The ISA is supposed to manage the high seas for the ‘benefit of [hu]mankind’. At the same time it profits from selling licences to mine. How can a UN agency be allowed to profit from something it is designed to protect? And why is a UN agency allowed to act against its own ‘precautionary principles’? Is profit the only measure the ISA is considering? There is a lot of smoke around the ISA, it’s governance is opaque and seems to be designed to enrich the rich. Like its sister UN body the International Maritime Organisation (IMO) the ISA is filled with industrial representatives who have a big say in the decision making process.
Do we need deep sea metals to go ‘green’?
The Metals Company, and all the other companies, would like us to think so. But major international companies have stated they will not use nor invest in deep sea metals. The list is growing and includes signatories like BMW, Volkswagen and Google. But also banks are steering clear of this emerging industry that belongs in the past. Companies are developing batteries that don’t require any of the metals deep sea mining will deliver. This is because battery technology is changing. Deep sea mining is a 1970s nightmare living in the 21st Century, just like fossil fuels. In fact the only real solution to our climate crisis and resource issues are nature-led and require a change in the way we act. The throwaway culture of the past needs to be thrown away, companies and governments must steer away from stealing anything they require (using the guise of progress) for profit, towards a circular view that values repairability and the urban mining of existing, extracted, metals.
Stefanie Wels from Ocean Rebellion says:
“The deep sea is not a ‘resource’ to be plundered at will by a few greedy companies. It’s a vital habitat we know little about. The UN International Seabed Authority must stop this insanity now, and start protecting the seabed for the benefit of ALL life, not for the benefit of its own funding model, nor for a group of greedy insiders.”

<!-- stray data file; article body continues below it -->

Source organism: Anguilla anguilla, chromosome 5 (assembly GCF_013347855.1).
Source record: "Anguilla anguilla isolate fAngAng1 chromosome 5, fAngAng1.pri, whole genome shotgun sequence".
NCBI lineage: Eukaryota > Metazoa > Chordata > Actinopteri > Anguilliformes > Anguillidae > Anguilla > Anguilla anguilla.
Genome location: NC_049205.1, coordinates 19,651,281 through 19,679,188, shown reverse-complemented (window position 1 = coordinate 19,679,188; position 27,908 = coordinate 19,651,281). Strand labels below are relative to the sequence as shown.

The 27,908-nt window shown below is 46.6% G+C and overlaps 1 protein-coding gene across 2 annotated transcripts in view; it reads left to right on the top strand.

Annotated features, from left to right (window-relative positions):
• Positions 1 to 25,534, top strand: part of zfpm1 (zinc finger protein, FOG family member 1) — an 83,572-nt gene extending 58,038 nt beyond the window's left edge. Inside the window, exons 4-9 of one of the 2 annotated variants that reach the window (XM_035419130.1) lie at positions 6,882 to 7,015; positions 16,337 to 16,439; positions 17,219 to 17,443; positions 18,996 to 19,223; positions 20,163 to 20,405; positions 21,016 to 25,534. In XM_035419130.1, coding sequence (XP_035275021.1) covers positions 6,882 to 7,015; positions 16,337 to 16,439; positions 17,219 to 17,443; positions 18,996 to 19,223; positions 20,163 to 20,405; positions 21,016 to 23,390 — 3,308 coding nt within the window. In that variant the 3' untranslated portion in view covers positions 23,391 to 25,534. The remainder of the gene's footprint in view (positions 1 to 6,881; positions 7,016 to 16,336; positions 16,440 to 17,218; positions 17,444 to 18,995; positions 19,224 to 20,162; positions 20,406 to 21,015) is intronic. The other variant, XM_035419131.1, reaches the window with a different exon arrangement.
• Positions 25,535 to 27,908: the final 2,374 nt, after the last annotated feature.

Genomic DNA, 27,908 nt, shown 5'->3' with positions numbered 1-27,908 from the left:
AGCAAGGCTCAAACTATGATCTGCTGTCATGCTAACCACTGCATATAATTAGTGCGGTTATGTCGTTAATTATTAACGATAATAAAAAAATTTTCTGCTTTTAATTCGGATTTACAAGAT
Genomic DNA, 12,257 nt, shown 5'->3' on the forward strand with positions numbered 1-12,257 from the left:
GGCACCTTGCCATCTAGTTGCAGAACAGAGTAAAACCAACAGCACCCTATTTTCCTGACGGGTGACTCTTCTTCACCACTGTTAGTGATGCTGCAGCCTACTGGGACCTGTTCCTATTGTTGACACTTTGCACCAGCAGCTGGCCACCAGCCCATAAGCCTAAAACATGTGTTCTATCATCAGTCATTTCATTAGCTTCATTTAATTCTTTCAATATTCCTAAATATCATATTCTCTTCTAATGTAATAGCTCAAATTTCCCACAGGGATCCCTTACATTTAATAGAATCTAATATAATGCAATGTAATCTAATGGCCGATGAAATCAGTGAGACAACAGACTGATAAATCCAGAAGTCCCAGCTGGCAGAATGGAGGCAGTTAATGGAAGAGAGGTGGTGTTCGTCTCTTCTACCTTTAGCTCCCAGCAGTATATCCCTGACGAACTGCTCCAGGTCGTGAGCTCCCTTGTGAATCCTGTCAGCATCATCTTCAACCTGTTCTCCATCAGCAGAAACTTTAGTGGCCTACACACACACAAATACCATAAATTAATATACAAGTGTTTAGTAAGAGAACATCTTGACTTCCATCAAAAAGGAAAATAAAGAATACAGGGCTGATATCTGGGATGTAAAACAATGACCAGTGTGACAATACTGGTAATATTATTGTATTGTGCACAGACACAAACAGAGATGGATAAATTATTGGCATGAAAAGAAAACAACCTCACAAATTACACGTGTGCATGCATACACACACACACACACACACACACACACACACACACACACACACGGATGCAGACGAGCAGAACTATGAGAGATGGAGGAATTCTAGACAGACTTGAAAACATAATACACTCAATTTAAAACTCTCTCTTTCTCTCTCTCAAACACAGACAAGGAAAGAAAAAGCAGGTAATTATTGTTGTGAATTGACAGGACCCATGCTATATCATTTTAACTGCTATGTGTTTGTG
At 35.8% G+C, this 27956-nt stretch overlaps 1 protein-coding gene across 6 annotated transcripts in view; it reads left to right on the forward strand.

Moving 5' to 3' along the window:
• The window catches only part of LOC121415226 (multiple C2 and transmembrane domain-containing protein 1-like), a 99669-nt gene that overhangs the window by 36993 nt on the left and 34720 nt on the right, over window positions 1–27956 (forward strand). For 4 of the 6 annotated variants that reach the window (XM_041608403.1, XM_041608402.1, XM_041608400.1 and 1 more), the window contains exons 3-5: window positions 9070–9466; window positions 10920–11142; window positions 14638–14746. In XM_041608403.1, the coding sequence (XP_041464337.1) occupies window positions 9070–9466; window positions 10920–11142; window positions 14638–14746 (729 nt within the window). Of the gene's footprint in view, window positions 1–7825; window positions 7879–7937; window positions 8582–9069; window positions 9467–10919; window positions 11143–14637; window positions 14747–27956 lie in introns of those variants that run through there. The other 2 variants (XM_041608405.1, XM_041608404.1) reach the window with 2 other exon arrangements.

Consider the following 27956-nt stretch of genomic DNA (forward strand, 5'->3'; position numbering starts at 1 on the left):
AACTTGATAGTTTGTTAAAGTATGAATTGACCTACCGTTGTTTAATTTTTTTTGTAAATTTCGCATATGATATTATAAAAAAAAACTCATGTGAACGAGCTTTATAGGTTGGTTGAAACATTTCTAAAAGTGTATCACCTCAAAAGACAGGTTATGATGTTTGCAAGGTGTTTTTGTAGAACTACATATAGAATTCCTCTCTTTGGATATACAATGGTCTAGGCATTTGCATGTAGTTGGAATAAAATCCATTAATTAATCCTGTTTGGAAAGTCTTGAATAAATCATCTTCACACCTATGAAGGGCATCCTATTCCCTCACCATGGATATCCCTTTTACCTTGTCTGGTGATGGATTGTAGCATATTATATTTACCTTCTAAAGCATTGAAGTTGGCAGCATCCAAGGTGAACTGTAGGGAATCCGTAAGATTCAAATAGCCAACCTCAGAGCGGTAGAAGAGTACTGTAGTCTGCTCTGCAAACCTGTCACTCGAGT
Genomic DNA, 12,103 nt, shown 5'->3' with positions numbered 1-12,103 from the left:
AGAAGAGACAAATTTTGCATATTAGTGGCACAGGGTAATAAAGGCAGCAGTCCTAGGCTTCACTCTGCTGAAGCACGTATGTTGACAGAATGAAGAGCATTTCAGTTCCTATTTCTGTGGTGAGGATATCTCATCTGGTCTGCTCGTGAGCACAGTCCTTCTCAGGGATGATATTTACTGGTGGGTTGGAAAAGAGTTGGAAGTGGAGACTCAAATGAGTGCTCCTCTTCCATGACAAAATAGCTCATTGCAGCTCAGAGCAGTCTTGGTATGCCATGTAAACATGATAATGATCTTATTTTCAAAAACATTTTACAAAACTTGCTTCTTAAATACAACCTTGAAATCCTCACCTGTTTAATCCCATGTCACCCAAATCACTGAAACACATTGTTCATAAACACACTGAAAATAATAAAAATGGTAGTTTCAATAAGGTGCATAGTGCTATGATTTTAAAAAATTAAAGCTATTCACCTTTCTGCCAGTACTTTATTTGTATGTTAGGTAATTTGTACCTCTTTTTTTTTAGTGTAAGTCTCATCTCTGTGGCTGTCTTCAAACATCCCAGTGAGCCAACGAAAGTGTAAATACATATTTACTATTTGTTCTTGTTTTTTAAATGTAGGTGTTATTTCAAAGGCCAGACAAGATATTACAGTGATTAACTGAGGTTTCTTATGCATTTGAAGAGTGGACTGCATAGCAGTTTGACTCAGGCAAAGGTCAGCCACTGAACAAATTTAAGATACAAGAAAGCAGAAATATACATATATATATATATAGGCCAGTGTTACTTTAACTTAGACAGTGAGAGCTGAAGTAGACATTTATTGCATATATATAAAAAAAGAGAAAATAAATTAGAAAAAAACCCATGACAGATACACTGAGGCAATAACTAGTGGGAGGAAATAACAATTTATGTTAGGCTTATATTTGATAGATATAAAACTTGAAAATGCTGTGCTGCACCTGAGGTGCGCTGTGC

Clive Russell also from Ocean Rebellion adds:
“The UN International Seabed Authority (ISA) is clearly unfit for purpose. How does decimating the deep sea bed, releasing carbon stored in deep sea sediments, and disrupting the Earth’s largest (and most undisturbed) ecosystem, fit with the UN’s aims for the future?
Roc Sandford also from Ocean Rebellion says:
“And the economics don’t make sense either. The ISA is supposed to manage the seabed ‘for the benefit of mankind as a whole’, but current calculations show the royalties collected from each mining licence will amount to a few thousand dollars for each ISA country member per year. The big money will go to the shareholders of Lockheed Martin, Global Sea Mineral Resources and The Metals Company. How is that (hu)mankind as a whole? Deep sea mining is no different to fossil fuels, it’s a greenwashing greed machine designed to benefit a few, already, rich sociopaths.”
Suzanne Stallard also from Ocean Rebellion says:
“Deep sea mining isn’t even on the agenda at the One Ocean Summit in Brest, Brittany. It’s about time these navel gazing politicians started to take the Ocean seriously. They have an opportunity to stop a contributor to environmental destruction before it has started. We genuinely don’t need to mine the deep sea, we have the minerals we need already. What’s more, the minerals deep sea mining will provide won’t be needed by the new wave of technology – companies like The Metals Company are just filling their own pockets while they can. Act now Macron, be a real blue leader and show the world France cares about the deep sea.”
Rob Higgs also from Ocean Rebellion adds:
“You can clearly see what they’re doing, renaming a company called ‘DeepGreen’ to ‘The Metals Company” (just when governments are ranting about electric cars), setting up lying machines like DSM-facts.com – telling us deep sea mining is all research for universal benefit. It’s like watching a Shell strategy meeting discussing how to greenwash their next big oil disaster, cigar anyone?”
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*The ISA has granted over thirty exploration licences to date, and if all 17 of the current mining claims in the Clarion Clipperton Zone were to be mined, the overall impact to the seabed would likely extend from some 350,000-800,000 km2 based on recent estimates from scientists (Smith et al., 2020).
Photos: Top, Charles M Vella, and down, 2, 3, 5, 6, 7, 8, 10, 12, 13 Savannah van den Rovaart, below @jorisvangennip